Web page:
There she stood. Her face wore the stress and anguish of many teary and agonizing nights. She had not left him. She said she stayed because of love. But I think she stayed because of fear: the fear of standing up to him, the fear of dealing with the drama that would unfold because she did, and the fear of living life without him.
“Better the devil you know than the one you don’t know,” she would say.
He had cut her off from the world, isolated her. He shattered her self-esteem and anything that made her value her self-worth. He shielded her from experiencing anything or anyone he knew could make her realize she could do better without him. For lack of a better term, he brainwashed her. He clouded her mind with lies about a world that was constantly conspiring against him and her.
He told her, “No one loves you like I do. I’m the best thing for you, and you will never do better.”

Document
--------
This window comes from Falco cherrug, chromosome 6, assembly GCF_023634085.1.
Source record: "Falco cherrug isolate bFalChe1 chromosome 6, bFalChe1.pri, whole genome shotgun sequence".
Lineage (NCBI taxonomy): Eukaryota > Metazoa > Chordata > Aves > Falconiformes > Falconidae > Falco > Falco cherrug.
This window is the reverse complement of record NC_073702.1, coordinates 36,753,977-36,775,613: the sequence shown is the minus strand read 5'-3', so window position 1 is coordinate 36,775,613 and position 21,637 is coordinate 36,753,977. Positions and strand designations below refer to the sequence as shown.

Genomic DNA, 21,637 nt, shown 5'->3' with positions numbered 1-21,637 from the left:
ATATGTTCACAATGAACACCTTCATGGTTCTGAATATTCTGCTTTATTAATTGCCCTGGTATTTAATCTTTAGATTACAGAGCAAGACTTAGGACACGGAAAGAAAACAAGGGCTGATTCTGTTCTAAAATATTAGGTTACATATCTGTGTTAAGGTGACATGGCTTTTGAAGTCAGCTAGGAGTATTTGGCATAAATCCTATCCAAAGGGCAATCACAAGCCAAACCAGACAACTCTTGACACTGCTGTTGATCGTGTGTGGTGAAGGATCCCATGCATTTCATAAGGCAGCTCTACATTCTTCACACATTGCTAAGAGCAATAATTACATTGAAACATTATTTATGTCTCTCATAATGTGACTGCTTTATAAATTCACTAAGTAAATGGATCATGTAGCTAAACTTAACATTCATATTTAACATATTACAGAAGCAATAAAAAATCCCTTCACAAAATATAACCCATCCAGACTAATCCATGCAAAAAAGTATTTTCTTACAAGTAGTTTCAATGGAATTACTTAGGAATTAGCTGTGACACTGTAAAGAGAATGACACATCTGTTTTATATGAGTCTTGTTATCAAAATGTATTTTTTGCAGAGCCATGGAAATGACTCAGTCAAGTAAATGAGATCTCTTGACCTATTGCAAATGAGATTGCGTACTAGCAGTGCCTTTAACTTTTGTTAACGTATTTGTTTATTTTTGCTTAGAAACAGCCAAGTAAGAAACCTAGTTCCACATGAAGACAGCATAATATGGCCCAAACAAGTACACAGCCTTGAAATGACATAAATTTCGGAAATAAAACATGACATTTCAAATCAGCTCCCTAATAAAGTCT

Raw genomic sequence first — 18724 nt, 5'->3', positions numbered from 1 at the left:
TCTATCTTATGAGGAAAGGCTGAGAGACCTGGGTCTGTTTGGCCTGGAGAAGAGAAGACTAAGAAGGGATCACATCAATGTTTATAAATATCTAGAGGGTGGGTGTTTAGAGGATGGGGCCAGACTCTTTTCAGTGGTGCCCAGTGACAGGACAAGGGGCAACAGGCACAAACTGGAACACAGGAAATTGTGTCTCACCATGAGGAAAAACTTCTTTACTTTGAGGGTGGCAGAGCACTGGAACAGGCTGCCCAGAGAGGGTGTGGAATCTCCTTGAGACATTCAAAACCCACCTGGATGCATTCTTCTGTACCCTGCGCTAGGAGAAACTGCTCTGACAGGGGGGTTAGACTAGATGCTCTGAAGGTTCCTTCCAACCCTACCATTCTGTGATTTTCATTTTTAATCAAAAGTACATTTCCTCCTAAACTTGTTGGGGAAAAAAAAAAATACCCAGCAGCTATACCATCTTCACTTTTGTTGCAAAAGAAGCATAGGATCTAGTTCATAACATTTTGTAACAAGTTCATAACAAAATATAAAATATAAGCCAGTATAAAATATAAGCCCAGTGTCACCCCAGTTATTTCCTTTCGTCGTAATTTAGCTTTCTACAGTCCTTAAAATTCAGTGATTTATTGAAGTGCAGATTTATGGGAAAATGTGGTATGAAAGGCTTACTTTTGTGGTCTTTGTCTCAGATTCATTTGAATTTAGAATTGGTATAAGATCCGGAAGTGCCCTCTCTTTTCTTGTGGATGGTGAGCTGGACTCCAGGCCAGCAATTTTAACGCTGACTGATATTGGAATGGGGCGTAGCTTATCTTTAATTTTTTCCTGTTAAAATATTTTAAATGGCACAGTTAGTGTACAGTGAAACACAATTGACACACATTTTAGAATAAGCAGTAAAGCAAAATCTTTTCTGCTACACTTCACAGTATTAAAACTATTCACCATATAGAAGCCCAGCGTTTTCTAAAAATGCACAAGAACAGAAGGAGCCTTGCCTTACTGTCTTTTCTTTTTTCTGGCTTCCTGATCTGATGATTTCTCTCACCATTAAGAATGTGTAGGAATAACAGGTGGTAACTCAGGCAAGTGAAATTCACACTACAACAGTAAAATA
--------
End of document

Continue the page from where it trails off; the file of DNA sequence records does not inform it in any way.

Deep down inside she must have known better. During fleeting moments of clarity, she would gaze into that metaphoric mirror and not recognize herself. In those moments, she would remember a time when happiness and prosperity was within reach and her dreams and aspirations were obtainable. But now all that was left was a cracked and empty shell of her former self. No hopes. No dreams. No happiness. Just struggle.
Zimbabwe finds herself gripped in the clutches of an abuser. Manipulated and exploited, she ignores the unhealthy nature of her relationship while clinging to the illusion of a healthy one. She hopes it will get better, but everyone on the outside looking in understands it won’t until she stands up for herself, turns her back on the abuser and dares to dream of a future without him hindering her aspirations and exploiting her potential.
Sincerely, Kwapi Vengesayi
Kwapi Vengesayi is a three-time Amazon bestselling author. You can purchase his books on Amazon: Men Cheat More, Women Cheat Better: Stories and Conversations About Love, Life and Everything in Between (2017); Love is Work: Hashtags About Love, Life and Everything in Between (2014); Hashtags: The Dumbest, Smartest, Funniest, Deepest Things I’ve Ever (and never) Said About Love, Politics, and Everything in Between (2013)